THE sale has been blocked of a Sutherland woodland where the houses of victims of a particularly notorious Highland Clearance still stand.

Scottish Environment Minister Paul Wheelhouse intervened after Forestry Commission Scotland's (FCS) 6360 acre Rosal Forest in Strathnaver was put on the market.

FCS was seeking offers over £1.85m after the local community did not register an interest. But criticism of the sale decision began to grow on social media.

Last night an FCS spokesman confirmed the sale was off, following Mr Wheelhouse's request.

He added: "We are now reviewing the sale options."

Mr Wheelhouse had been embarrassed earlier this year when it emerged that without his knowledge, civil servants had taken away sporting rights from the crofters' island of Raasay after a bid from a stalking firm based in South Ayrshire.

There was an outcry, and that decision was quickly reversed. It is understood the minister wanted to avoid anything similar in Strathnaver.

Highland historian Professor Jim Hunter had tweeted: "That Scottish Ministers are selling Rosal is proof that the Scottish Government is bereft of anyone with a sense of history."

Land reform campaigner Andy Wightman agreed "This forest will probably be sold to an absentee investor from England, or a Russian oligarch, or a multinational timber corporation."

While Raasay was a symbol of the worst of absentee land ownership in the 20th century, Strathnaver became a byword for the violence and cruelty of the agricultural "improve-ments" ordered by House of Sutherland at the start of the 19th. The process began 200 years ago next year.

The people had to make way for sheep, and the estate's factor Patrick Sellar burnt them out if they refused. He was later tried, but acquitted.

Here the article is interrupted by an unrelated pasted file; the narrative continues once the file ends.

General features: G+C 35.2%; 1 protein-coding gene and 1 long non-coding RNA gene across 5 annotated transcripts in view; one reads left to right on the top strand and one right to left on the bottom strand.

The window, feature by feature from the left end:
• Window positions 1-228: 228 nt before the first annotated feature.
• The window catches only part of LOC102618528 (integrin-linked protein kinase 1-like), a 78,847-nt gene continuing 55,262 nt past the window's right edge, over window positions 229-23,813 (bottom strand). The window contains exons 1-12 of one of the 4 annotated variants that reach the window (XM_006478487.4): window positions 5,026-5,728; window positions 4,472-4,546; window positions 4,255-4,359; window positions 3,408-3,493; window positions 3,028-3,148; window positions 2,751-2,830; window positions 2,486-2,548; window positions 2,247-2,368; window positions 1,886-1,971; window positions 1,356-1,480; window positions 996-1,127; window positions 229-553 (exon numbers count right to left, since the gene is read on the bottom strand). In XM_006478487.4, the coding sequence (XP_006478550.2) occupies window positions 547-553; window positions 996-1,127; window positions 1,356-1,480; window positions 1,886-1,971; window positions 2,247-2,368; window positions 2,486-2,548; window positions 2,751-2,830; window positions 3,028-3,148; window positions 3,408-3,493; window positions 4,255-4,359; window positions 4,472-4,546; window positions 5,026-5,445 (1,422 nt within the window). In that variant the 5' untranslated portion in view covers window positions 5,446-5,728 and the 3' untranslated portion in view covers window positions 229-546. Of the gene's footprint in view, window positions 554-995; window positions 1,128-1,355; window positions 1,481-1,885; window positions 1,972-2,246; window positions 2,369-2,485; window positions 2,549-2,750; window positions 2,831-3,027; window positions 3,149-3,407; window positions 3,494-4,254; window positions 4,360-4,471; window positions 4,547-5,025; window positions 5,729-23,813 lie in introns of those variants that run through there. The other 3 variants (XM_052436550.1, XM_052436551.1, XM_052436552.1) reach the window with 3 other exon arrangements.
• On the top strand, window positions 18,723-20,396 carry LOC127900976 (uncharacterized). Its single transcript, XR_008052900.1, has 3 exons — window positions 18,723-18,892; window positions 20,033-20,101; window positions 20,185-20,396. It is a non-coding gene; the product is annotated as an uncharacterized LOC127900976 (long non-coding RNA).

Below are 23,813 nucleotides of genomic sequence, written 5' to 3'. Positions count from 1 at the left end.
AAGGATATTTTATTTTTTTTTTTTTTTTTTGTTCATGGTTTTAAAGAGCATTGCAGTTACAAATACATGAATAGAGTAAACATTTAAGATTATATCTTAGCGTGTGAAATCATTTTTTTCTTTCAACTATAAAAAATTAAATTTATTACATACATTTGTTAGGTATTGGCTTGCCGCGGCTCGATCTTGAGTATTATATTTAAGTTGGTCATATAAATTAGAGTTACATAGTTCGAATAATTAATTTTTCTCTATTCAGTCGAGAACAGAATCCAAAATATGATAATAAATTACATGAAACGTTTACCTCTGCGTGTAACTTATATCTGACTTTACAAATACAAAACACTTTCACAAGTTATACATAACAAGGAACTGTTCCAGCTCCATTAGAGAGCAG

One of those who was cleared from Rosal was stonemason Donald MacLeod, who was to end up in Toronto. His influential book Gloomy Memories recalled what he saw as a young man.

"I myself ascended a height about eleven o'clock in the evening, and counted 250 blazing houses, many of the owners of which I personally knew, but whose present condition - whether in or out of the flames - I could not tell. The conflagration lasted six days, till the whole of the dwellings were reduced to ashes or smoking ruins."

The title of the book had been in response to Sunny Memories written by Harriet Beecher Stowe, author of Uncle Tom's Cabin, about Sutherland after a visit to the Duke and Countess of Sutherland's Dunrobin Castle.

Last night, Jim Hunter, who wrote the seminal work, The Making of the Crofting Community said: "The Forestry Commission has done a good job of interpreting Rosal and making the place accessible to visitors.

"I'd have very little faith in private owners of the sort presently active in the Highland land market being keen either on encouraging visitors or on commem-orating the clearances."